Much nonsense is spoken about taking either an inductive or a deductive approach to learning.  This is not an either-or distinction.  Even if one starts with a purely inductive approach in the classroom, the aim has to be for the learners to hypothesise a rule (preferably the right one) and then apply it to further examples of the target language.  The second procedure is, of course, purely deductive.  There is little point in putting learners to the trouble of constructing a rule from exemplification if they are not then encouraged to apply it.
On the other hand, starting with a deductive approach and supplying a rule from the outset nearly always results in the need to refine the rule later to take account of more complex forms.  Even if we knew what they are, it would not be possible to supply all the rules for using, say, verb tenses in English so any rule which is presented to learners has to be no more than an approximation.
The situation is a bit like this:
and nobody yet knows the TRUTH, however sure of themselves they sound.


Internal factors

At the heart of all theories of SLA lie considerations of what the learner brings to the process and what role external factor play in it.

The starting point is the distinction between learning as a cognitive, conscious mental process and learning as a process of acquiring good habits.



It is well attested that one can teach rats (and all sorts of other creatures) by a process of stimulus and reward.  Rats, famously, can be taught complex sequences of behaviour such as finding their way through a maze based purely on rewarding, i.e., positively reinforcing, certain behaviours and punishing, i.e., negatively reinforcing, unwanted behaviour.
The theory relies heavily on work by, inter alia, Skinner (1957: 10) who is often quoted as saying:

We have no reason to assume ... that verbal behaviour differs in any fundamental respect from non-verbal behaviour, or that any new principles must be invoked to account for it.
(Skinner 1957: 10)

Behaviourism is the theory of learning that still underlies how you train your dog or drill your learners' pronunciation.  It can be visualised like this:


Briefly, and somewhat unscientifically:

  1. The process starts with a stimulus, say, a question from the teacher such as
        Where did you go yesterday?
    put to the organism (in this case, a learner of English).  The stimulus can elicit a variety of responses but only the 'right' one will be reinforced.
  2. So, for example, if the organism responds with
        I go to the cinema
    the teacher will negatively reinforce it with
        No, that's wrong
    or simply not reinforce it by saying nothing.
  3. If, on the other hand, the organism produces the preferred response:
        I went to the cinema
    the teacher will reinforce it with
        Yes, that's right!
    (preferably in a loud and enthusiastic voice because the strength of the reinforcement is critical in instilling the correct habit).  In this case, the reward is the teacher's approval but it could just as well be a chocolate biscuit.  The response does not have to be truthful, just well formed.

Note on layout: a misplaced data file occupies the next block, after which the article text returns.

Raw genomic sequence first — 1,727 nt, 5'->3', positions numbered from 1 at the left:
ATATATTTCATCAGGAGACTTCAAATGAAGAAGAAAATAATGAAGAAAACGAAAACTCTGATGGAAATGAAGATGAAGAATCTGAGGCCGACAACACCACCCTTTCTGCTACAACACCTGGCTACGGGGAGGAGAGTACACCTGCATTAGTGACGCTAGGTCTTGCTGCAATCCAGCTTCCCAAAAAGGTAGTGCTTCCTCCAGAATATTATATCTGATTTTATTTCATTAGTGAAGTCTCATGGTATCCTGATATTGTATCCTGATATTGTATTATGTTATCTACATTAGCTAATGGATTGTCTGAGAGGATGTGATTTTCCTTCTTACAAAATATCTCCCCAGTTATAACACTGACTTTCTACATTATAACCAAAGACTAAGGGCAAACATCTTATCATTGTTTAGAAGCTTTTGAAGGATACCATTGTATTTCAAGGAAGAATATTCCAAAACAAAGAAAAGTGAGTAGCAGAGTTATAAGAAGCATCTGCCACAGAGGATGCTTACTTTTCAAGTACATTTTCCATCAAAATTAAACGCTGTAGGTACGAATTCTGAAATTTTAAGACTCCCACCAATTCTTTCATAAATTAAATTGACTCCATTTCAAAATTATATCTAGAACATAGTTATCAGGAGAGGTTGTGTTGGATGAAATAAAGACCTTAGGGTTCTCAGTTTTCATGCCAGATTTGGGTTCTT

4. Enough Stimulus > Response > Reinforcement cycles will see the habit instilled and the language acquired.

These are factors internal to the learner but they have significant implications for external factors such as the approach to teaching.  It underlies drilling language in the classroom, setting mechanical (and not so mechanical) exercises, exposing learners to patterns of language, repetition of language, the avoidance of error and much else.



Much research in the 1970s and later was focused on a determination to refute a behaviourist view of language learning and acquisition.  Three main lines of attack emerged.

The triumph of a more cognitivist view of language learning led to a number of competing hypotheses concerning how SLA occurs.  The initial attempt was to focus on internal factors but they all have significant external implications to do with presumptions concerning how language learning should take place to which we shall come.

In addition to these basic distinctions, it is now necessary to add several other theories and ideas.  Most of these concern theories of first language acquisition and are dealt with in a little more detail in the guide to first- and second-language acquisition, linked below.


Error analysis

The analysis of learners' errors starts with seminal work by Pit Corder (1981) who set out to investigate how the errors that learners make reflect their internal mental processes.
The key concept is interlanguage.

Interlanguage can be visualised like this where the learner's current knowledge lies somewhere on a continuum from knowing nothing about the target language to full mastery:


The diagram oversimplifies and hides some interesting ideas concerning the sources of error and the current state of the learners' knowledge.
What studies showed was that although some errors were the result of applying first-language rules to the target language (which would indicate the transfer of language habits), some errors indicated that learners were creatively constructing rules and hypotheses to explain the data to which they were exposed.
If this is the case, then teaching needs to address the positive role of error, the concept of noticing the difference between one's own output and native-speaker models and the supply of adequately rich linguistic data for the learners' cognitive processes to work on.
For a little more, see the guide to first- and second-language acquisition, linked below.


Acquisition order